User talk:AnatolV

From Rosetta Code

Aphorisms (good to follow or just keep in mind)

From my OEIS Wiki user page.
Socrates (470 BC - 399 BC)
"As for me, all I know is that I know nothing."
"Question everything."
Terence (195 BC - 159 BC)
"There are as many opinions as there are people: each has his own correct way."
"Nothing is so difficult but that it may be found out by seeking."
Edgar Rice Burroughs (1875 - 1950)
"We are, all of us, creatures of habit."
[Find more on my OEIS Wiki user page and much more on Wikiquote.]

About Clean Code and Internet Graffiti

The following is a short list of bad practices in programming industry (related to the code only):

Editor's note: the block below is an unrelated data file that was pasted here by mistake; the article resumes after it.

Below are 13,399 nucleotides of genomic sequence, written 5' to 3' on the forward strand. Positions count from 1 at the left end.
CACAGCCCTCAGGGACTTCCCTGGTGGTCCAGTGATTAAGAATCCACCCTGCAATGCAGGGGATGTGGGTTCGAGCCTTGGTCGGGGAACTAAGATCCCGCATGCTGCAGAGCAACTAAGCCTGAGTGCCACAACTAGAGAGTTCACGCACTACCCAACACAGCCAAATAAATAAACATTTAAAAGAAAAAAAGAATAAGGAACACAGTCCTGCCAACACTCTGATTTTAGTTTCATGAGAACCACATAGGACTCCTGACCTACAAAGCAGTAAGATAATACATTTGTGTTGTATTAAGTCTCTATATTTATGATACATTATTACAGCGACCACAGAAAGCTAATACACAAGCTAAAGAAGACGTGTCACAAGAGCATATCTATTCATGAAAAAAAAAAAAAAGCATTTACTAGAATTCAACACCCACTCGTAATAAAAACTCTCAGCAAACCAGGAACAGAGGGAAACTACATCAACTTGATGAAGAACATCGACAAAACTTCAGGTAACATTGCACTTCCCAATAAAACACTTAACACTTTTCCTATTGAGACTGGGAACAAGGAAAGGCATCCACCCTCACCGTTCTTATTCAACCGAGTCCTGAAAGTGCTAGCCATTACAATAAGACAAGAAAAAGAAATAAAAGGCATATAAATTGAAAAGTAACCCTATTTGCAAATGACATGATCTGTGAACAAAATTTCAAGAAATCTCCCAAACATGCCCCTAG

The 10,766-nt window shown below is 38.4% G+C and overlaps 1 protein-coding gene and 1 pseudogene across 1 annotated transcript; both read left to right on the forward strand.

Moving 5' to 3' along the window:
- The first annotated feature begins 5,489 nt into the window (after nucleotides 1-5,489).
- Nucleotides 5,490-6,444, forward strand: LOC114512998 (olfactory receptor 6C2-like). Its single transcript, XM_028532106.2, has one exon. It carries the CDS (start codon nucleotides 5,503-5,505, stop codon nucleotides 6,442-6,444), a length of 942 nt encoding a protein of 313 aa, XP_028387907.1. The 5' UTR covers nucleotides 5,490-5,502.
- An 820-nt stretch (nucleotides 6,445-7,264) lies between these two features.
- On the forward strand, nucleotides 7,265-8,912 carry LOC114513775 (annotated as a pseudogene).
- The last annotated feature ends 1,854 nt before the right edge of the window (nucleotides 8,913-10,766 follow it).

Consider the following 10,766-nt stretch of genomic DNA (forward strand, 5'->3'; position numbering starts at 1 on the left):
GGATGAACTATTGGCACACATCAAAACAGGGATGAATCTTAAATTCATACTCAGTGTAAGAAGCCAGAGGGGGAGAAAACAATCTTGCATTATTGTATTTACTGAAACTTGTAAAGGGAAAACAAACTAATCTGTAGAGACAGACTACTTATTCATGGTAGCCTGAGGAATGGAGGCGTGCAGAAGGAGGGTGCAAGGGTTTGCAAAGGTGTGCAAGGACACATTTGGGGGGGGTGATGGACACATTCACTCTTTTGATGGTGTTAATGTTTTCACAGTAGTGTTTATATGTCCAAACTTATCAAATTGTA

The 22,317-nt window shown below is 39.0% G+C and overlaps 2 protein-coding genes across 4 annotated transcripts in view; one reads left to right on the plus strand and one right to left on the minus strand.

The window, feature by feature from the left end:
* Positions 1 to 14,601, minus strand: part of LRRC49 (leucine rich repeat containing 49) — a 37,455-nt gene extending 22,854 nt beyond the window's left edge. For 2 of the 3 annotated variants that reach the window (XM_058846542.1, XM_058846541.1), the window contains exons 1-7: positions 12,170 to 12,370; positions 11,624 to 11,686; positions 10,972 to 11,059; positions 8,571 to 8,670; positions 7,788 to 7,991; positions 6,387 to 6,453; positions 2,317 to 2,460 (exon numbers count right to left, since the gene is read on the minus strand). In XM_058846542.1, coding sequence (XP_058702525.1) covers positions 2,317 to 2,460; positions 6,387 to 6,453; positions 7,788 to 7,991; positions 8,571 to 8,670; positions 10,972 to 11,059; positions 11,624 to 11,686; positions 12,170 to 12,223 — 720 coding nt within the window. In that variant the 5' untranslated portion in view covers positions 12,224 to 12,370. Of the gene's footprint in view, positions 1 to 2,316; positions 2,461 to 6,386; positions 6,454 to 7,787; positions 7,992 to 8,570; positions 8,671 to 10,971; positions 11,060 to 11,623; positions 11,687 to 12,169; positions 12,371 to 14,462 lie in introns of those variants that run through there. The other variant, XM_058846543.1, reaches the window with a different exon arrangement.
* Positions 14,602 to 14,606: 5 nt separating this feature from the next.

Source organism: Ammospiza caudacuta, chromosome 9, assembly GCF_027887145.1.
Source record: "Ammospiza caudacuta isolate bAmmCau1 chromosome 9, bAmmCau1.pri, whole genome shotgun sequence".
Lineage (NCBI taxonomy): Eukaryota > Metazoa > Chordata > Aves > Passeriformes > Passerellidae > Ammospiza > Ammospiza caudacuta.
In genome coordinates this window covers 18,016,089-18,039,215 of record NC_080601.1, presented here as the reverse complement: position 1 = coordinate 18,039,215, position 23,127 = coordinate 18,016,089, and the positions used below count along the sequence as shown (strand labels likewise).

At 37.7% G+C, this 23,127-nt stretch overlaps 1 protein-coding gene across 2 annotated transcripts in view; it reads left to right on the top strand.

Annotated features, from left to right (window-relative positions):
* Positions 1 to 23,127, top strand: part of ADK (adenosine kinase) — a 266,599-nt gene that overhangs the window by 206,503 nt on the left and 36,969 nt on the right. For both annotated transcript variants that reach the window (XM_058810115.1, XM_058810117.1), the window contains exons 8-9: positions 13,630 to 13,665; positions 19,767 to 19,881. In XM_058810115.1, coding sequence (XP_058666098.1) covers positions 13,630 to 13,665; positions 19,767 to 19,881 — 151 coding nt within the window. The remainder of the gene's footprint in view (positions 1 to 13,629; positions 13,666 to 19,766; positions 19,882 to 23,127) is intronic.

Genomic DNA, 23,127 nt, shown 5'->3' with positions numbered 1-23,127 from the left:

• Very long historical and/or technical preludes.
  • Multiple comments (almost on each line).
  • Decorating code, e.g., using tricky frames for comments, also, unnecessary multiple pound and other signs,
  • Obsession with tabbing (code is shifted too far to the right side). And opposite: totally avoiding identification.
  • Splitting one statement (fitting one line) into 5 lines. And opposite: putting 10 and more statements on 1 line..
  • Code leftovers: not used definitions, variables, code fragments for testing, etc.
  • Typos in the code.

All of these bad practices you can find here on Rosetta Code.
Doesn't matter what contributing author, or somebody else thinks about it, - it is still a bad practice known and avoiding for decades.
If you have/had a job as a programmer/developer for a solid company or university producing software (including Web pages) it is well known fact for you that your supervisor will not allow/tolerate any of these bad practices.
Main reason is always - money. Such "dirty", not structured code is difficult to read and maintain.